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Susan Pinker, psychologist and award-winning columnist, has written a groundbreaking and controversial book that reveals why learning and behavioral gaps between boys and girls in the classroom are reversed in the workplace.
Pinker examines how fundamental sex differences play out over the life span. By comparing fragile boys who succeed later with high-achieving women who opt out or plateau in their careers, Pinker turns several assumptions upside down: that women and men are biologically equivalent, that intelligence is all it takes to succeed and that women are just versions of men, with identical interests and goals. In lively prose, Pinker guides readers through the latest findings in neuroscience and economics while addressing these questions: Are males the more fragile sex? What do men with Asperger syndrome or dyslexia tell us about more average men? Which sex is the happiest at work? Why do some male college dropouts earn more than the bright girls who sat beside them in third grade? After three decades of women’s educational coups, why do men outnumber women in corporate law, engineering, physical science and politics? The answers to these questions are the opposite of what we expect.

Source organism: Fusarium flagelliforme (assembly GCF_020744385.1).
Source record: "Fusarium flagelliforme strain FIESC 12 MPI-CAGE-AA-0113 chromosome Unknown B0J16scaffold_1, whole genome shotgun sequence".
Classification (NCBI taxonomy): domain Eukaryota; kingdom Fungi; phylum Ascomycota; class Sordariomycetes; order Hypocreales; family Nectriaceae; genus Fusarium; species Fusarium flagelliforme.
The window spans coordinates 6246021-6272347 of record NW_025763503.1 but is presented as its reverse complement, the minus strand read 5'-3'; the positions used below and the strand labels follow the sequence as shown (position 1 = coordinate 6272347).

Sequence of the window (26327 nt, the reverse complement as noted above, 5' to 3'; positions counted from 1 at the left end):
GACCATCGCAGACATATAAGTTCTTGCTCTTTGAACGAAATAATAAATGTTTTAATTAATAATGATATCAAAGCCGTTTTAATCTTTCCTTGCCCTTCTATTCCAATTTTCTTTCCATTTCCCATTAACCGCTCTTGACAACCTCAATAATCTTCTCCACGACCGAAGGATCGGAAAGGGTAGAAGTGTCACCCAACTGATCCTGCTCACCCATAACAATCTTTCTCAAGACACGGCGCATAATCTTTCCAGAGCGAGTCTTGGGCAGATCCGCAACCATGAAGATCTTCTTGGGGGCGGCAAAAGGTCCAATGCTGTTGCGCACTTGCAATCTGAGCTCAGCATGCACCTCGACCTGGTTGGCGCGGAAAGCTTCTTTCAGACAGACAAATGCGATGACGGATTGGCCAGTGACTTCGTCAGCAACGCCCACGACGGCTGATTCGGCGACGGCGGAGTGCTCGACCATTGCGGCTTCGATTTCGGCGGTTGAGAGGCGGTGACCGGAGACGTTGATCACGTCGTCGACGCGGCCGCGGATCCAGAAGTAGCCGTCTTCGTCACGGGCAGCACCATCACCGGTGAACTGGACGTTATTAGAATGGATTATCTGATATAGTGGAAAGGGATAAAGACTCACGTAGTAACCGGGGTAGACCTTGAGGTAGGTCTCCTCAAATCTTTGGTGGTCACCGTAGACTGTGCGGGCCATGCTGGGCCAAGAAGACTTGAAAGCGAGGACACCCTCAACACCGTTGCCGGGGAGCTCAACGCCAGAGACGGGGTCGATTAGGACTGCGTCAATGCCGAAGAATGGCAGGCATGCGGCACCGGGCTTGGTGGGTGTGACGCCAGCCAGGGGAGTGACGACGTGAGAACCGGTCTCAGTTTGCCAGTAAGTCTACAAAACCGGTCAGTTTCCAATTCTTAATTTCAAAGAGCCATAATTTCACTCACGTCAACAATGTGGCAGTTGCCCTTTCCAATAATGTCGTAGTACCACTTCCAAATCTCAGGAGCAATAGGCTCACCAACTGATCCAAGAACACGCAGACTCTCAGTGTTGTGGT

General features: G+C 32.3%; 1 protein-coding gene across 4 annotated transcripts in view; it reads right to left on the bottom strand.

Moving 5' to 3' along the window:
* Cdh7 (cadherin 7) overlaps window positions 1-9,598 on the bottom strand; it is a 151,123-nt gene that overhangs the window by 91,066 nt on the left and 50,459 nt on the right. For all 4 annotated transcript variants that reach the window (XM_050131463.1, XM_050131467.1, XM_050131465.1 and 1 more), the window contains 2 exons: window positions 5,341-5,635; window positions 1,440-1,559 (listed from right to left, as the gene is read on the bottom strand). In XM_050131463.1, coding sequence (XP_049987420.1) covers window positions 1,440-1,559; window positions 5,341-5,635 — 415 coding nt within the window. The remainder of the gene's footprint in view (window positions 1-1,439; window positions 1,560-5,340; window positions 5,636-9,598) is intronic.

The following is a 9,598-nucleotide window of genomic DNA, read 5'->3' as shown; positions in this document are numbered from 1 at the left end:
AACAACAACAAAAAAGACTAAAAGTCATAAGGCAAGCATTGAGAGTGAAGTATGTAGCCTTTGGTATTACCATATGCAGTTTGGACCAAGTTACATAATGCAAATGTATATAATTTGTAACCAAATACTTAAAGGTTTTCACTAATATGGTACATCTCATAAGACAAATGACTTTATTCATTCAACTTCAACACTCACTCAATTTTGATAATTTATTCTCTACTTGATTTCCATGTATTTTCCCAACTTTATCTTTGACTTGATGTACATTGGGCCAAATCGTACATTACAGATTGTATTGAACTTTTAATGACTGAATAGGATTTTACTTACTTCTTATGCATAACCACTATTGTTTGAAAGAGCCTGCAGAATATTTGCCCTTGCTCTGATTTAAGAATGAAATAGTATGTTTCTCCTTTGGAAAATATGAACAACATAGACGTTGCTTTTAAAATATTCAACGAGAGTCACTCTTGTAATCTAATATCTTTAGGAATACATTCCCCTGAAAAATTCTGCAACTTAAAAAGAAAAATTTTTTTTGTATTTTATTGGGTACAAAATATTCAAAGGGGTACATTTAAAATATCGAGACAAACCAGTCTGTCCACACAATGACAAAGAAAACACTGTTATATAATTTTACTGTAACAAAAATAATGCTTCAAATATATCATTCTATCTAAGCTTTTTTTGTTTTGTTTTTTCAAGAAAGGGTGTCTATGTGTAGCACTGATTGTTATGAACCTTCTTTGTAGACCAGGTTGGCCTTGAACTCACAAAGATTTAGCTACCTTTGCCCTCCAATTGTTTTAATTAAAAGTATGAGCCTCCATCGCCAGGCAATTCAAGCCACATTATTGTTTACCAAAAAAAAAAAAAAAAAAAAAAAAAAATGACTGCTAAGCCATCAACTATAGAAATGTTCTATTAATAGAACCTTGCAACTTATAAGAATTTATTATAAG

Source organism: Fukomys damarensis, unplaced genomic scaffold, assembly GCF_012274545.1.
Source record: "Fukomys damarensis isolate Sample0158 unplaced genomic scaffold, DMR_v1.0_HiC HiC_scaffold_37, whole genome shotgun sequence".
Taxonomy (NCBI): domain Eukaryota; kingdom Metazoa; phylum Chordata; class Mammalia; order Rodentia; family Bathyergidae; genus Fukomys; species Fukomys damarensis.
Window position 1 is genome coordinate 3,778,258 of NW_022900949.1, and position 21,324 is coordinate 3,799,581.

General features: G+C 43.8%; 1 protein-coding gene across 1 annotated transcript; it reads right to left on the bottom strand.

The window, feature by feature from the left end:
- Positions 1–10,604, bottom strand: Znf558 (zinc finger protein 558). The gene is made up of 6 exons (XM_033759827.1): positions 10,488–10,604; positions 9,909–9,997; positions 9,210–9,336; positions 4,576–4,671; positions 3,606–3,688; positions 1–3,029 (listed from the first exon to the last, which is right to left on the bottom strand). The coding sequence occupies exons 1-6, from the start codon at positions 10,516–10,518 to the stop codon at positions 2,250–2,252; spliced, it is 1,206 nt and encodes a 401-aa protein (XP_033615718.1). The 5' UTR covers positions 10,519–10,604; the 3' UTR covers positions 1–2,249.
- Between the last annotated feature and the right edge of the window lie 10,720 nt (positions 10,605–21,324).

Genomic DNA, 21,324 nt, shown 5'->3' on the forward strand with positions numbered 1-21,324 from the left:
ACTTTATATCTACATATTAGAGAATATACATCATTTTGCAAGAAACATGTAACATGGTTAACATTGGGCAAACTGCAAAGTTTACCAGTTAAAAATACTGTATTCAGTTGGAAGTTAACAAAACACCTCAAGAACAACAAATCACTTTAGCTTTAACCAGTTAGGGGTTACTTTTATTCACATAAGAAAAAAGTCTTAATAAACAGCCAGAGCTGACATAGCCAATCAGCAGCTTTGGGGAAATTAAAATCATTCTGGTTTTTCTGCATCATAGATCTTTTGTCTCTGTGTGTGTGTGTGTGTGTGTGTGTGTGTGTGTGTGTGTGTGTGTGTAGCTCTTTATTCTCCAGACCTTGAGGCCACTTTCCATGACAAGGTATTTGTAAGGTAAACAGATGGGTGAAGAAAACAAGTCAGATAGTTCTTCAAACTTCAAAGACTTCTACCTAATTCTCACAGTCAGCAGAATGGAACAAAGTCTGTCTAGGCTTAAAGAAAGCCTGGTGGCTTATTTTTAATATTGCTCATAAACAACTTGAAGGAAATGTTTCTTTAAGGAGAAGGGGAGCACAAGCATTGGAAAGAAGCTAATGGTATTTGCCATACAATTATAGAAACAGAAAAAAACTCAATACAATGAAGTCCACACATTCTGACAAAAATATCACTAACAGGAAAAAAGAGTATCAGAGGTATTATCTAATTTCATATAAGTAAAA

A provocative examination of how and why learning and behavioral gaps in the nursery are reversed in the boardroom, this illuminating book reveals how sex differences influence career choices and ambition. Through the stories of real men and women, science and examples from popular culture, Susan Pinker takes a new look at the differences between women and men.